The Oxford History of the American West

The Oxford History of the American West

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When we think of the American West, we tend to conjure up images that are known the world over: bearded forty-niners leading pack mules up a mountain trail, the Oklahoma land stampede, Custer's Last Stand, and especially the range-riding, quick-shooting cowboy. But these familiar images are only a small part of western history. From the arrival of the Navajos in the Southwest more than seven hundred years ago, to the first Spanish settlements in New Mexico in the late sixteenth century, to the large Mormon migration to the Great Salt Lake, to the tourists flocking to the neon landscape of modern Las Vegas, the complex story of the West stretches across centuries, embracing many voices and contrasting cultures. The West is in fact as varied as America itself. Indeed, to enlarge on Wallace Stegner's singular phrase, the West is America, only more so. Lavishly illustrated and based on the finest scholarship, The Oxford History of the American West is the first comprehensive study to do full justice to the rich complexity of this region. It brings together the work of twenty-eight leading western historians who explore this area from a dazzling number of perspectives. They provide insightful portraits of the West as a distinctive place of many peoples - native and non-native, European and Asian, African and Latino - and of many terrains - from the timbered Pacific Northwest to the Dakota Badlands, and from the fires of Kilauea to the ice cliffs of Glacier Bay, Alaska. They describe the great wealth generated by a series of spectacular bonanzas, such as gold at Sutter's Mill, copper in Butte, Montana, and oil on Alaska's north shore; illuminate the role of the West in the national and globaleconomy; and consider the environmental challenges created by replacing buffalo with cattle or by designating national parks and military test sites. The book also examines the social forces behind the violence of the West, the great political movements that affected the regionshow more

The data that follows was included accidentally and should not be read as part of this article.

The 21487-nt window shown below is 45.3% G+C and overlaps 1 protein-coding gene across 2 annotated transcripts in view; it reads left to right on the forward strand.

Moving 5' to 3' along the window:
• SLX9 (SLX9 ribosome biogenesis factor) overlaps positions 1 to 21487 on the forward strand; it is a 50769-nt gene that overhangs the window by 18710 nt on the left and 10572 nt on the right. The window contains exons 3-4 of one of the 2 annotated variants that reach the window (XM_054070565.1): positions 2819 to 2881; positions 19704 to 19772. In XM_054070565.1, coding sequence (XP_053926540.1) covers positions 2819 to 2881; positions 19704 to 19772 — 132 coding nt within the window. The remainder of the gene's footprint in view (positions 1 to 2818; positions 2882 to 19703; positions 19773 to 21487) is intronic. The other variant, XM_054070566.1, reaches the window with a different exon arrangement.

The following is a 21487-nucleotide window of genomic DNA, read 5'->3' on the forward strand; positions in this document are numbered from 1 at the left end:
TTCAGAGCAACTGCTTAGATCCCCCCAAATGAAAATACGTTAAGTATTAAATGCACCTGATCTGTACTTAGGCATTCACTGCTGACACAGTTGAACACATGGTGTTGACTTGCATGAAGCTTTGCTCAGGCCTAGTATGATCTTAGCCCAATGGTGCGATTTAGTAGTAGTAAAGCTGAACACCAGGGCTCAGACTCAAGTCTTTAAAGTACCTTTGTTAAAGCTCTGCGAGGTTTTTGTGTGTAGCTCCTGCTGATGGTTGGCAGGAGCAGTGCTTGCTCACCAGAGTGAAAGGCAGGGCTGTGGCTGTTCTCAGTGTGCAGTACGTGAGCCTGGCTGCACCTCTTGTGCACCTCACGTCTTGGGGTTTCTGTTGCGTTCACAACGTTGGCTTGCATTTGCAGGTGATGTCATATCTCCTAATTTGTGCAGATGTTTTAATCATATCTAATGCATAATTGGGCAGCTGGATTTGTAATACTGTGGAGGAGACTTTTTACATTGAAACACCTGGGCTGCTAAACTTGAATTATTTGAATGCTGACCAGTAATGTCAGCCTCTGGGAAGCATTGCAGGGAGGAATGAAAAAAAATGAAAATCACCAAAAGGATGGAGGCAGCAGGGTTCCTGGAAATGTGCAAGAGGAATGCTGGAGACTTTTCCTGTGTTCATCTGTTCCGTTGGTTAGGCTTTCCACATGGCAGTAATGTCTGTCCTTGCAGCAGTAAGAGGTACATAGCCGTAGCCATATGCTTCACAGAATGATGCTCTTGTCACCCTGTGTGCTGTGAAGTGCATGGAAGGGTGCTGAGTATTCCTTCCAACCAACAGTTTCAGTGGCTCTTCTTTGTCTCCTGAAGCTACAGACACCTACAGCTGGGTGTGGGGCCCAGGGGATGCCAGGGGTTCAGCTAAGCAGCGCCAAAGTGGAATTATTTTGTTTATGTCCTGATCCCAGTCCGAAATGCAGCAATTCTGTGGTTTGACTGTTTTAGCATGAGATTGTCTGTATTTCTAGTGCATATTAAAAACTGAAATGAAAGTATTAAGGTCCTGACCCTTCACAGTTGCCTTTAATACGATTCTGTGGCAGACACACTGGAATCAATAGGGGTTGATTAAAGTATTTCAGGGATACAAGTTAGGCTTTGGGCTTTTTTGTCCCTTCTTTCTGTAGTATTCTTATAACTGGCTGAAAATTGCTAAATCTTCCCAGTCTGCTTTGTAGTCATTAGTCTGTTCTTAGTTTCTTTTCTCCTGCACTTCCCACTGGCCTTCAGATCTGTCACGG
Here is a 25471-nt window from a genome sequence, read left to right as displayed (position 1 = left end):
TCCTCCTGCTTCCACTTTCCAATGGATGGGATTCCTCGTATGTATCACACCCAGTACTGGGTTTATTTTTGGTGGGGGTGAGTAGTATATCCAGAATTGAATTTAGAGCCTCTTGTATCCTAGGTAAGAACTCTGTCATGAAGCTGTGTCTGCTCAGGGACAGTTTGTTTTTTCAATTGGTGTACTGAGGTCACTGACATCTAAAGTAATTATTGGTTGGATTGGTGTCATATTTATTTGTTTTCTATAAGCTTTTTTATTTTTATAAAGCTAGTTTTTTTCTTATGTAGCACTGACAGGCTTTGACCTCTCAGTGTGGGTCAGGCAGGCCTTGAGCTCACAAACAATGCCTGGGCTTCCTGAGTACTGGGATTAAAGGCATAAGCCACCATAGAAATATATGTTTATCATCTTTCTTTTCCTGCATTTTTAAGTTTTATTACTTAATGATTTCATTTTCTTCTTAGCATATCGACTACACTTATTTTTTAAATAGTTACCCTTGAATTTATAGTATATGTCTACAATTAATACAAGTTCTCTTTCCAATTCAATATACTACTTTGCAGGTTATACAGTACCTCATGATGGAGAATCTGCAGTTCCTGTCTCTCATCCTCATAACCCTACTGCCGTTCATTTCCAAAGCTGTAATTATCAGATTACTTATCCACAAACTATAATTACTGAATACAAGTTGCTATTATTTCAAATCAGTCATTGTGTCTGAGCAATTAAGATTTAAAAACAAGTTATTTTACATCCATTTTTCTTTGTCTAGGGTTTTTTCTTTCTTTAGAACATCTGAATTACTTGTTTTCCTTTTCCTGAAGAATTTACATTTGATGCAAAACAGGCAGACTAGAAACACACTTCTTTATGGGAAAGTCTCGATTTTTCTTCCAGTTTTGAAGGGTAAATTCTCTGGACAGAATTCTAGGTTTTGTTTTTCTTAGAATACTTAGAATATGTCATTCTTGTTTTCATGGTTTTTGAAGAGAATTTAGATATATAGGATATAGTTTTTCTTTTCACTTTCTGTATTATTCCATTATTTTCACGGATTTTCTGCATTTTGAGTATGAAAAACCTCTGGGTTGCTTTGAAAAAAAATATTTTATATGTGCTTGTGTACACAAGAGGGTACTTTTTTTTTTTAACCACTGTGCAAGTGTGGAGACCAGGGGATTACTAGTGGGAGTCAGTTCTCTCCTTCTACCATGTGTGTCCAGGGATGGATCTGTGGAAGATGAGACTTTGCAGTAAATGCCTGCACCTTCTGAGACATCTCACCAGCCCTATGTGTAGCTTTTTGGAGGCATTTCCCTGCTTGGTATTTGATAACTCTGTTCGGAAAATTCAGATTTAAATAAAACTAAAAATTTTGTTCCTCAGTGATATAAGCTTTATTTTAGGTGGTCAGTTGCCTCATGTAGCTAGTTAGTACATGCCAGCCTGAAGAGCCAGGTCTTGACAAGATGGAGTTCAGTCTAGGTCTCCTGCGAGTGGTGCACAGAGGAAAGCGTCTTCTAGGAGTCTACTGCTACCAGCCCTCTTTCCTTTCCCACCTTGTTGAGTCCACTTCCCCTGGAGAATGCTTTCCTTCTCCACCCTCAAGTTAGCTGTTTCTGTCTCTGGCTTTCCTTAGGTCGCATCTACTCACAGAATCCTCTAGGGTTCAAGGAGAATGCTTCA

Product details

  • Hardback | 885 pages
  • 200.66 x 251.46 x 58.42mm | 1,859.72g
  • Oxford University Press Inc
  • New York, United States
  • English
  • Annotated
  • annotated edition
  • frontispiece, numerous colour and black and white illustrations, bibliography
  • 0195059689
  • 9780195059687

About Clyde A. Milner

About the Editors: Clyde A. Milner II is Editor of the Western Historical Quarterly and Professor of History at Utah State University. Carol A. O'Connor is Professor of History at Utah State University. Martha A. Sandweiss is Director of Mead Art Museum and Associate Professor of American Studies at Amherst more

Review Text

The West is never fixed. To early settlers the Appalachian Mountains marked the beginning of the West; by the time of the Civil War President Lincoln from Illinois was a Westerner, and President Reagan used the trappings of the cowboy to make himself a Westerner. But wherever the boundary is drawn, and this monumental study uses the Mississippi as the most convenient dividing line, the West has always had an incredible influence on the American imagination. It is the image of freedom and space, of independence and wealth and adventure that has fueled everything from Presidential campaigns to Hollywood movies. The West is America's mythology. But it is also far more than that, as the distinguished historians whose essays make up this book demonstrate. This history reaches from the arrival of the Navajos in the southwest more than 700 years ago to the LA riots in 1992, from the Mormon migrations to the gold camps of Alaska, from the paintings of Frederic Remington to the photographs of Ansel Adams. It is comprehensive and vibrant, a vital and readable account of the West in politics, economics, family life and popular culture as well as a thrilling description of set-piece events from Custer's Last Stand to the Oklahoma dust bowl. (Kirkus UK)show more

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44 ratings
3.84 out of 5 stars
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